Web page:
Sometimes, I find it hard to remain totally committed to hope when a cursory look around provides plenty of reasons to despair. Thankfully, I am totally committed to hope. When I wrote Look on the Bright Side (which appears in The Listening Book) I was trying to nail my colours to the mast, the reasoning being that if I publicly put my beliefs on paper then I can’t really give up without looking like a hypocrite. That’s one way to make pride work for you. Read more
If there’s one thing I’ve learnt about spiritual warfare, it’s that Satan is no gentleman. He isn’t one to say, “Hey, James has had a really rough week. Let’s go easy on him for the moment.” Quite the opposite in fact. There may be times where the conflict is more overt, and I am more aware of it, but rarely do the guns actually stop.
As a preacher, I know that the build up to a sermon can be a time of conflict. The act of preparation, with the temptation to take shortcuts or play fast and loose with the truth, feels like a battle. When we’re working towards something specific, we can be conscious of the spiritual struggle, wrestling with motives and prayer, but it’s a mistake to think that after the event there’s a ceasefire. As soon as the seed has landed on the path is the best time for the birds to swoop. The moment the preacher sits down is as good a time as any to push him into pride or drag him into despair.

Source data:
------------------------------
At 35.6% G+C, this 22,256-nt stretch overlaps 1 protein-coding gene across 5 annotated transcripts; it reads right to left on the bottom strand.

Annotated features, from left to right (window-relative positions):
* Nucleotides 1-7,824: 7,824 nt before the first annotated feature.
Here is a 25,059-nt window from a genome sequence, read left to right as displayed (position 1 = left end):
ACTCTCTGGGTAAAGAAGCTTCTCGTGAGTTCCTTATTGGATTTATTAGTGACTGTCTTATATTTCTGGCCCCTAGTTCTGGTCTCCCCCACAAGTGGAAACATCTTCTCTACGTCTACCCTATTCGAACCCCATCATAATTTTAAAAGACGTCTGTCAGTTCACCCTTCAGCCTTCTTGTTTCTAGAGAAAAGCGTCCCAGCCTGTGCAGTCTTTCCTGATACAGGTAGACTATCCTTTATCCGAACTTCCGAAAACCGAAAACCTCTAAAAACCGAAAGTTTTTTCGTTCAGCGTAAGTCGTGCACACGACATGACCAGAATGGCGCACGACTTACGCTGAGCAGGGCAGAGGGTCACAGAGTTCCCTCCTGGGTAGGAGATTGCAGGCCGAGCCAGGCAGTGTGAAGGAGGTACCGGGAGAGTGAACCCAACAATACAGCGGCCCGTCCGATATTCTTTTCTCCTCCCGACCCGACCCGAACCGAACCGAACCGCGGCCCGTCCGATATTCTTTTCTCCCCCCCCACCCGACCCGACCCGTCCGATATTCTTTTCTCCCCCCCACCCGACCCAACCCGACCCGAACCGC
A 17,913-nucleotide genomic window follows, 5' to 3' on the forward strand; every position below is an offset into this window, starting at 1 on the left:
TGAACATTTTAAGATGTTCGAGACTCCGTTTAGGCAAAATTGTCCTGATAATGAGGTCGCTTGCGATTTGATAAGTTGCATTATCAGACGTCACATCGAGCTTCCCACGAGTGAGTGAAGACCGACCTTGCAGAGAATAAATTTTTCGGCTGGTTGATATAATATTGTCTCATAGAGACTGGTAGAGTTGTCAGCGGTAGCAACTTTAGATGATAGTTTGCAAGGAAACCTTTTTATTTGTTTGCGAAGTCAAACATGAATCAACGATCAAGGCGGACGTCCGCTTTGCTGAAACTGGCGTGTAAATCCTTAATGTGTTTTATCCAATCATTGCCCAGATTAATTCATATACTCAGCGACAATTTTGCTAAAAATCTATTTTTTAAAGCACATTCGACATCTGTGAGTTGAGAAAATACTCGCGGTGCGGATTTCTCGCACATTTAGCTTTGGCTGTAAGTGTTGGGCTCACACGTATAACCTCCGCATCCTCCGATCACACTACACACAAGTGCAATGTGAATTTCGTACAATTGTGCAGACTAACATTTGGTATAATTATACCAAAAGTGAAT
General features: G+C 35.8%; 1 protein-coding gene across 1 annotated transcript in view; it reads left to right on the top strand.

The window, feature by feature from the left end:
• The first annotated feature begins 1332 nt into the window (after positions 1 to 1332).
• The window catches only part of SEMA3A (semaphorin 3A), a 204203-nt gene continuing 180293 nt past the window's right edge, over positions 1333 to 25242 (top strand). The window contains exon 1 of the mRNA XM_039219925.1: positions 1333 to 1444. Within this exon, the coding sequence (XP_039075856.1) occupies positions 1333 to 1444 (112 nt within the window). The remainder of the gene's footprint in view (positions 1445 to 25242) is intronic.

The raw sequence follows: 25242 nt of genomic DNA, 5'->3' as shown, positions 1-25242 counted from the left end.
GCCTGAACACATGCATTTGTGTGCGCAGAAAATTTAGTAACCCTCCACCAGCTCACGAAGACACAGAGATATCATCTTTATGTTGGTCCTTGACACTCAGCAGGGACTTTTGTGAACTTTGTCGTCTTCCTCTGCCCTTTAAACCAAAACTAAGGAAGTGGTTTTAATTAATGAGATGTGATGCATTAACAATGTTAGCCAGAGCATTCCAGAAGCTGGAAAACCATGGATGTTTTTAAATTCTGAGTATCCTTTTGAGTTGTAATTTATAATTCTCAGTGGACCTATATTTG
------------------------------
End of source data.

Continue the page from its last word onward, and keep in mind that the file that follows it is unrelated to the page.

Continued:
However, as relentless as the Enemy is, God is even more so. The truth doesn’t ever stop being true. There is not a moment where resisting the devil doesn’t cause him to flee from us. I don’t stop being a child of God because I’ve had a bad week. We are always vulnerable to attack but, equally, the Enemy is always vulnerable to the truth.
One of the many wise things that my counsellor, Derrick, said to me was, “You can humble yourself, or you can let God humble you. The first one is less painful.”
How do you humble yourself? Well, that’ll be between you and God, but it will require some decent soul-searching and some brutal honesty, I can tell you that. Read more
I admire Mark for the way that he ended his gospel: “Trembling and bewildered, the women went out and fled from the tomb. They said nothing to anyone, because they were afraid.” Read more